Preliminary evidence indicates that salespeople working in a variety of industries hold the perception that destructive selling (defined as the intentional use of unethical tactics including lying, misrepresenting product/service performance, misleading the client, spreading rumors about the competition, etc. by professional salespeople) does occur in the professional selling discipline. A rich history of related research provides further evidence that university students exhibit negative perceptions and attitudes towards professional selling. In the work reported in this manuscript, the authors employed the survey research method to empirically study the perceptions held by university level pre-business and business students regarding the presence of destructive selling tactics in the world of professional selling. Results indicated that respondents believed that both B2B and B2C professional salespeople are intentionally engaging in destructive selling behaviors and tactics and that some firms are training their sales forces in the use of those tactics. Implications, limitations and future research avenues are presented.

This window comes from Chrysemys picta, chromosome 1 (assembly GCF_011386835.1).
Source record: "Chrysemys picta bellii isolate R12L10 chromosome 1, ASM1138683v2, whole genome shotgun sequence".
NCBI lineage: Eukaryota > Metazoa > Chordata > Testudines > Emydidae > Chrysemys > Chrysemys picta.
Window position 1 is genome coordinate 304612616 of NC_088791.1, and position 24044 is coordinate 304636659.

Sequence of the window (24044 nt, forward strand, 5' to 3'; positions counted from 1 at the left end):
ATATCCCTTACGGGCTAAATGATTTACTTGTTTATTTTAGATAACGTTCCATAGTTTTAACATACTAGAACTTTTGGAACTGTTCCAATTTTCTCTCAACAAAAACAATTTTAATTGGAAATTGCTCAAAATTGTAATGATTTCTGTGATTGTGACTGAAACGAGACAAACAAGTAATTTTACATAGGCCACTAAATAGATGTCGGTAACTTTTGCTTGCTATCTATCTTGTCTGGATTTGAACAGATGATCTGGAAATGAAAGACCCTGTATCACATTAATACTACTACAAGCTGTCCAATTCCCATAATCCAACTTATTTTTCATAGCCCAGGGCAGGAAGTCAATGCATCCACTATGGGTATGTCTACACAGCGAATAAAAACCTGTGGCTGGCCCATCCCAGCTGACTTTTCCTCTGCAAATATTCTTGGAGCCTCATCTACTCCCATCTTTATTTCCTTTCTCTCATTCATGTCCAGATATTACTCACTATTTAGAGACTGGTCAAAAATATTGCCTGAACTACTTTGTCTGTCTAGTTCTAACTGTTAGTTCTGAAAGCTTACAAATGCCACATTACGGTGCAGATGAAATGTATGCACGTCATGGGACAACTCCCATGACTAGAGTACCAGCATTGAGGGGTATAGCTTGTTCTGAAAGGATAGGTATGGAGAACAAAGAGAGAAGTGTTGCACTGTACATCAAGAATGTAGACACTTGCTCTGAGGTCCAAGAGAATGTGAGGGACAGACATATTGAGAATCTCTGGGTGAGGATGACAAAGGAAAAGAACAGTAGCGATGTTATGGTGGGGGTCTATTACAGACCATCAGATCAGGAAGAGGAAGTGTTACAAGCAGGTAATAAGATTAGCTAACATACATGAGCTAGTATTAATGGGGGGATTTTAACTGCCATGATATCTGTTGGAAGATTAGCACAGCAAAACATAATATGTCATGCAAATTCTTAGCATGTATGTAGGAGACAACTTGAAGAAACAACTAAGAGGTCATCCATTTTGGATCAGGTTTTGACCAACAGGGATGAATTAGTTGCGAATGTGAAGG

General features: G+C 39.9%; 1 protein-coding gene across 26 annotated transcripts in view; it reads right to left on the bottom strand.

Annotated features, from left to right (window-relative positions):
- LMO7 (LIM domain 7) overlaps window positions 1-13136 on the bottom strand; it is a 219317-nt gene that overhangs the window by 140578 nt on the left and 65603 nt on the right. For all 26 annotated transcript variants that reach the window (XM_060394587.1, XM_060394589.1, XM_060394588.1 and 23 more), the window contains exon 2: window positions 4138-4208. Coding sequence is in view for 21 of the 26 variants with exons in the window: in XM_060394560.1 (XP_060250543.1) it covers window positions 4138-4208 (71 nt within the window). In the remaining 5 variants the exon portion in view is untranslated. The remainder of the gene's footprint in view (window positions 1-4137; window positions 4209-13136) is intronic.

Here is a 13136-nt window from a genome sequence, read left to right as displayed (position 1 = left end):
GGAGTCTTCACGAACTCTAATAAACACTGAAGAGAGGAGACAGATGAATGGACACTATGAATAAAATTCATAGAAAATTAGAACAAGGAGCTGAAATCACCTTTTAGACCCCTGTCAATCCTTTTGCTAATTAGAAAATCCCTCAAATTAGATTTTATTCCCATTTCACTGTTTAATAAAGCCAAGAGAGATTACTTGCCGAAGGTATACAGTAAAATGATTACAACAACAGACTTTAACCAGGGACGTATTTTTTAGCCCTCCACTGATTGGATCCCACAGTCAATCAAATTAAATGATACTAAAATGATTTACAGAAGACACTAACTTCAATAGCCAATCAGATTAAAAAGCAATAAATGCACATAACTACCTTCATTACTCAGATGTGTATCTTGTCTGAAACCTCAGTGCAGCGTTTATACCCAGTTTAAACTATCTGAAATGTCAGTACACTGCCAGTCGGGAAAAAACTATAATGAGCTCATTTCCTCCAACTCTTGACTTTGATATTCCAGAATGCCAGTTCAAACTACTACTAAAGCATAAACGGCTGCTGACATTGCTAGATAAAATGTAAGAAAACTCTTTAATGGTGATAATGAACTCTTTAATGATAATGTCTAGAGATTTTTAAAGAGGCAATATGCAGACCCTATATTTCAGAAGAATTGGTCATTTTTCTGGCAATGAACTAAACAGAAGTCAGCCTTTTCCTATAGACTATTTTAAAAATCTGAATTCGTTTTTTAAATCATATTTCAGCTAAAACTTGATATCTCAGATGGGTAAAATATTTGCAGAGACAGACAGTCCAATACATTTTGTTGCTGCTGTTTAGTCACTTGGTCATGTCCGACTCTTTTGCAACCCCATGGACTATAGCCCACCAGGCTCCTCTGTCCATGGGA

Bristow, Dennis; Gulati, Rajesh; Titus, David; Harris, Garth; and Wang, Zhan
"Destructive Selling: An Empirical View from the Perspective of University Level Business Students,"
Atlantic Marketing Journal: Vol. 8
, Article 9.
Available at: https://digitalcommons.kennesaw.edu/amj/vol8/iss1/9